Until a few years ago, birth in Northern Ireland conferred citizenship in two states: the UK and Ireland.

Was this unique in modern history, or are there other similar examples?

  • I was wondering about situations like an aircraft flagged in one country flying through the airspace of another... Sep 2, 2023 at 6:44
  • 1
    en.wikipedia.org/wiki/List_of_territorial_disputes includes several regions where both claimants have jus soli citizenship. In some cases there are even three, e.g. a baby born in Sapodilla Cayes could conceivably get Belizean, Guatemalan and Honduran citizenship at birth. Bajo Nuevo Bank and Serranilla Bank are each claimed by four nations, but only three of them have jus soli (Colombia does not). Sep 2, 2023 at 6:51
  • Most of these are theoretical because the regions are uninhabited, and so most likely nobody has been born there in modern history. Sep 2, 2023 at 6:52
  • @NateEldredge usually, rules granting nationality to a child born in an airplane or on a ship of the state of registration apply only if the child would otherwise be stateless.
    – phoog
    Sep 2, 2023 at 9:56
  • "Until a few years ago, birth in Northern Ireland conferred citizenship in two states: the UK and Ireland." The UK has not had unconditional jus soli since 1983, and the Republic of Ireland has not had unconditional jus soli since 2005. Those are not "a few years ago".
    – user102008
    Sep 3, 2023 at 17:24

1 Answer 1


This would require that a country grant jus soli to an area outside its control, which often involves a territorial dispute, as Nate Eldredge's comment mentioned. Many territorial disputes are over small, often uninhabited areas, but some are not.

One territorial dispute that comes to mind is the Falkland Islands -- Argentina is jus soli, and the UK was jus soli until 1983 (and British overseas citizens were later granted full British citizenship). So someone born in the Falkland Islands in 1983 is now both a British citizen and Argentine citizen, regardless of the status of the parents, according to each country.

Another example is the territorial claims in Antarctic, of which the UK, Chilean, and Argentine claims overlap. Argentina has jus soli; Chile has jus soli except that it is not automatic for children of transient foreigners, but they may opt for Chilean citizenship; and the UK had jus soli before 1983. So someone born in the area overlapped by all 3 claims will have Argentine citizenship and can opt for Chilean citizenship (though they would likely only opt for Chilean citizenship if they were part of a Chilean family), and if born before 1983 will also have British citizenship.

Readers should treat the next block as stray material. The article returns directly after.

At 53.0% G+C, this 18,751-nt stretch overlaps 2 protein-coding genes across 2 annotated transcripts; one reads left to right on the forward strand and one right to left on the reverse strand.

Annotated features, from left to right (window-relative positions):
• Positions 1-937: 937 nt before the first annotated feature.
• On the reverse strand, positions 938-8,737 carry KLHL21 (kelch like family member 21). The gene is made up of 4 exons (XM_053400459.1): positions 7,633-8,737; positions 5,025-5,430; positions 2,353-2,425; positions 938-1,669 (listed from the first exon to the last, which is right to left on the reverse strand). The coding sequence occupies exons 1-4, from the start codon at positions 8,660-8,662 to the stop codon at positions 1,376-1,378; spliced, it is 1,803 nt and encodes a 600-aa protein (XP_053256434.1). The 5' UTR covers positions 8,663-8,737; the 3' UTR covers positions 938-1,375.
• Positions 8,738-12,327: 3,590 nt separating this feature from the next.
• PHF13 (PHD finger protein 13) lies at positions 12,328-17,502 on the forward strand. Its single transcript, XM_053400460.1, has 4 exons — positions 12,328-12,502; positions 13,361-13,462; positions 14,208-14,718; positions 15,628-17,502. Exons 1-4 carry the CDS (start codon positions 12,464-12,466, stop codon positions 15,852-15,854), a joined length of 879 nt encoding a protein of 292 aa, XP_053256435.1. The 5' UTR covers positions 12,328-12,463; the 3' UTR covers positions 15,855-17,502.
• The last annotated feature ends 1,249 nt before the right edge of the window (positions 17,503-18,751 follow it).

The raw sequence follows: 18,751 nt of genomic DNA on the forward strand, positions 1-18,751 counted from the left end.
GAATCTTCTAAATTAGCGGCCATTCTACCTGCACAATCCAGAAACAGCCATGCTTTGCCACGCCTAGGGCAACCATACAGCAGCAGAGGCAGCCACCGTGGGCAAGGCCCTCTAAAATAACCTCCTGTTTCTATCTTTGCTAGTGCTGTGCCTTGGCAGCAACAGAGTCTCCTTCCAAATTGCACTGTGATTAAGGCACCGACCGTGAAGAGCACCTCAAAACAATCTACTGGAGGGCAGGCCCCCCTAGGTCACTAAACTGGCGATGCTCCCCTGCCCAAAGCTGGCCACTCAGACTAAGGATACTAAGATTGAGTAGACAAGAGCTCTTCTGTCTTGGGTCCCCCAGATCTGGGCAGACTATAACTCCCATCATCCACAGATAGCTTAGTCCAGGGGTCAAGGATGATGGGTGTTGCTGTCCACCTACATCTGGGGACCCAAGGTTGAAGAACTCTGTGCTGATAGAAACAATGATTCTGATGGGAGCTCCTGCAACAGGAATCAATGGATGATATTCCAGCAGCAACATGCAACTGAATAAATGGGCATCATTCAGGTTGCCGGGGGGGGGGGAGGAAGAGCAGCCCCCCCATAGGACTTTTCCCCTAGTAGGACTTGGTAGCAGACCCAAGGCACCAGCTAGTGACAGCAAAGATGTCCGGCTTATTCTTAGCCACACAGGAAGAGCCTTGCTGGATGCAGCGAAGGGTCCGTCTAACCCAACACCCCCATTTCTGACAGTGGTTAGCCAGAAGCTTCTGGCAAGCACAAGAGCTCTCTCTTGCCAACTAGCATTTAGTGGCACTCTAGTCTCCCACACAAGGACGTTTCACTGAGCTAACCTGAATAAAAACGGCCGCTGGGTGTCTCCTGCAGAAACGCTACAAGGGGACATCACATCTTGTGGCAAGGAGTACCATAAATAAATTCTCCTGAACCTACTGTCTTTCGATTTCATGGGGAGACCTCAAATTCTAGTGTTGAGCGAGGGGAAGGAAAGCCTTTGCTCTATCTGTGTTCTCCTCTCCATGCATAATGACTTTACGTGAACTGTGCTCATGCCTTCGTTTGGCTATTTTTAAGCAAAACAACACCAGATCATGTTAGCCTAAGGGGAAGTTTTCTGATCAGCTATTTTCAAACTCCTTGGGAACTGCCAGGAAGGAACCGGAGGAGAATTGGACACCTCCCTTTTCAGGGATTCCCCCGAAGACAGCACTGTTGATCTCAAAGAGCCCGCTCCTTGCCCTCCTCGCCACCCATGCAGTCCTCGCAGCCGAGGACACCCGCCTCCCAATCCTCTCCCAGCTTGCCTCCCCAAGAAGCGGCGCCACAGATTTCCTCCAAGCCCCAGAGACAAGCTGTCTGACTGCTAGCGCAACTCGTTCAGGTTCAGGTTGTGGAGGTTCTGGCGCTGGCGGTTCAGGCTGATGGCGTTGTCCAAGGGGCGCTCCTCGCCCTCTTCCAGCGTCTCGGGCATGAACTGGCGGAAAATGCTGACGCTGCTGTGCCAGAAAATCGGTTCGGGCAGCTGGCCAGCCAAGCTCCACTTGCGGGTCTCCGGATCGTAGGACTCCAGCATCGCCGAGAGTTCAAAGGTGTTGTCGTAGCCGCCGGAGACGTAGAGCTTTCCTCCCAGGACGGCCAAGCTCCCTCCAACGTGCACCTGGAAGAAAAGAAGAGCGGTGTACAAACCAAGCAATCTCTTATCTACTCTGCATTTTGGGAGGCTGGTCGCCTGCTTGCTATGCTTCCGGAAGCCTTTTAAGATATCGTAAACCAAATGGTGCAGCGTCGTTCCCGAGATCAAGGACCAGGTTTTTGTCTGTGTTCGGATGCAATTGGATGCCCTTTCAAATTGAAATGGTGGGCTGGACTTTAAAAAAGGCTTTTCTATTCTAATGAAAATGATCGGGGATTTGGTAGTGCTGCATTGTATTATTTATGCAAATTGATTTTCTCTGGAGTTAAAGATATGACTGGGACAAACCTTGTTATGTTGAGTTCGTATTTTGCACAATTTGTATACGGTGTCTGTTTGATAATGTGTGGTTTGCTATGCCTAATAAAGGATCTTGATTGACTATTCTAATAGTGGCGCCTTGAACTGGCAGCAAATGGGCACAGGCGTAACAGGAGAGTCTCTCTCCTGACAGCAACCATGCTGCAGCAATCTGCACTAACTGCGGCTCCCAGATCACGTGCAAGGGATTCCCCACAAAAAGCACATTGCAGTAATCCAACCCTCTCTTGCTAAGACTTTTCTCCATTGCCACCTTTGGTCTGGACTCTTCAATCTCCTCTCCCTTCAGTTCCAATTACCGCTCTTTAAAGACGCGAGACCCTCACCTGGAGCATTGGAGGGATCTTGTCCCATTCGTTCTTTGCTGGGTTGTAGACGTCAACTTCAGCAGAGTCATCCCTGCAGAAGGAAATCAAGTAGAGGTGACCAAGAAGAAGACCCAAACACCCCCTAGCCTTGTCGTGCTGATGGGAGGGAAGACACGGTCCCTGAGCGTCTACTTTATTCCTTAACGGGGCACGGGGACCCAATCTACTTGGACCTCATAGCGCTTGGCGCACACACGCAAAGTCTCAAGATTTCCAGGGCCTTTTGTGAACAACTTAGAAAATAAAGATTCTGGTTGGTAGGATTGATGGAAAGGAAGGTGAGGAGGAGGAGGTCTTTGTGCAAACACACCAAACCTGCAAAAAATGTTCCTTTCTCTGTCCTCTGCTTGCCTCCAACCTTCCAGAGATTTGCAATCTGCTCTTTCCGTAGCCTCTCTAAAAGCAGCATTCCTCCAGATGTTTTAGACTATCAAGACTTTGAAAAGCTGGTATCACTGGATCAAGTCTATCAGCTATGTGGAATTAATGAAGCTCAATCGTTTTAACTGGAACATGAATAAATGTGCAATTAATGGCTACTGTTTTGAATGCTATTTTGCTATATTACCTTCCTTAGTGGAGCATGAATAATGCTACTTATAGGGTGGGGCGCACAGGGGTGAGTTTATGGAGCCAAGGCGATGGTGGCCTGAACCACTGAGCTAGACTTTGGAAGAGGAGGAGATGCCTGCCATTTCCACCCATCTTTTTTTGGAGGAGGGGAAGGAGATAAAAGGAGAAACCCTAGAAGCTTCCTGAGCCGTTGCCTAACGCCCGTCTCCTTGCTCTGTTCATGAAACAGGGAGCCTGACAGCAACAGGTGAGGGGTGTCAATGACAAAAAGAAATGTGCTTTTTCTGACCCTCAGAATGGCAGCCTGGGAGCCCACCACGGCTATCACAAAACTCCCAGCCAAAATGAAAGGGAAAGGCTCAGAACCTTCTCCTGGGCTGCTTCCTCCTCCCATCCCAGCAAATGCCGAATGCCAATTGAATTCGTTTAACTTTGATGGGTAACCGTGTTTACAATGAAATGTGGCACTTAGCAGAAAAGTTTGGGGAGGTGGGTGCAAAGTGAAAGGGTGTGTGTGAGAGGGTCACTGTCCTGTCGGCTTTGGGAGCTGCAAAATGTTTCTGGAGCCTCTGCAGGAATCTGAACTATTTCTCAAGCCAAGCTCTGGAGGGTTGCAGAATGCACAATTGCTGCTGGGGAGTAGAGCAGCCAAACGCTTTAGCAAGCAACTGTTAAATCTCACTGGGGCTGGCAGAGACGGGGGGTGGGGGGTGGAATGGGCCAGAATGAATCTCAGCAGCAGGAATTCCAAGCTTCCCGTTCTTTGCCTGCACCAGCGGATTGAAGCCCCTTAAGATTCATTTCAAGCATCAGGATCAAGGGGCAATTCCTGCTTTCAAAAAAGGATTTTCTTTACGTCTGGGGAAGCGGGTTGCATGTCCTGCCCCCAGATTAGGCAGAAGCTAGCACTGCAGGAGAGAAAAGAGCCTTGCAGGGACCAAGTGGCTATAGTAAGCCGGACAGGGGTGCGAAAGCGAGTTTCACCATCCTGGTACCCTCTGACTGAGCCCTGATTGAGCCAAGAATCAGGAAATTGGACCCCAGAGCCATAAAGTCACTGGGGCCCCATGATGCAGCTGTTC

It is possible that, if and when the territorial dispute is resolved, there might be some provision regarding the citizenship of people born during the dispute. Perhaps a country giving up claim on a portion of territory will retroactively invalidate the jus soli citizenship of people born in that area. Or perhaps the people will have to choose one of the two jus soli to keep. Or perhaps they will be able to keep both unless they choose to renounce one. It is up to the countries involved.

  • Have there actually been instances in history where a country revoked the citizenship of some of its own citizens as part of a treaty, when those citizens had not otherwise done anything wrong? It seems like a pretty extreme step, and maybe unconstitutional in many cases. Sep 9, 2023 at 17:08
  • @NateEldredge “their own citizens” Is rather begging the question, no? I doubt any treaty ever led to citizenship being forcibly revoked, but following the Velvet Divorce citizens had a year to opt for Czech or Slovak citizenship. I suspect that’s not an uncommon pattern, where citizens are free to choose their citizenship but may not retain both.
    – Sneftel
    Sep 9, 2023 at 17:43
  • @NateEldredge it seems as though a country giving up territory can take a few different approaches to its citizens residing there: retain citizenship no matter what, retain citizenship only if leaving the territory, and lose citizenship no , matter what. I imagine you can find examples of each fairly easily.
    – phoog
    Sep 9, 2023 at 17:52
  • @Sneftel: I mean it in the sense of "people who had been considered citizens up to that point in time". The Czech/Slovak citizenship issue is interesting. I suppose in some sense it meant that everyone had their Czechoslovakian citizenship revoked, but that was for the simple reason that Czechoslovakia ceased to exist. Sep 9, 2023 at 17:55
  • @phoog: It's the third one that I would find surprising. I'm not sure where I would look for an example. Sep 9, 2023 at 17:55

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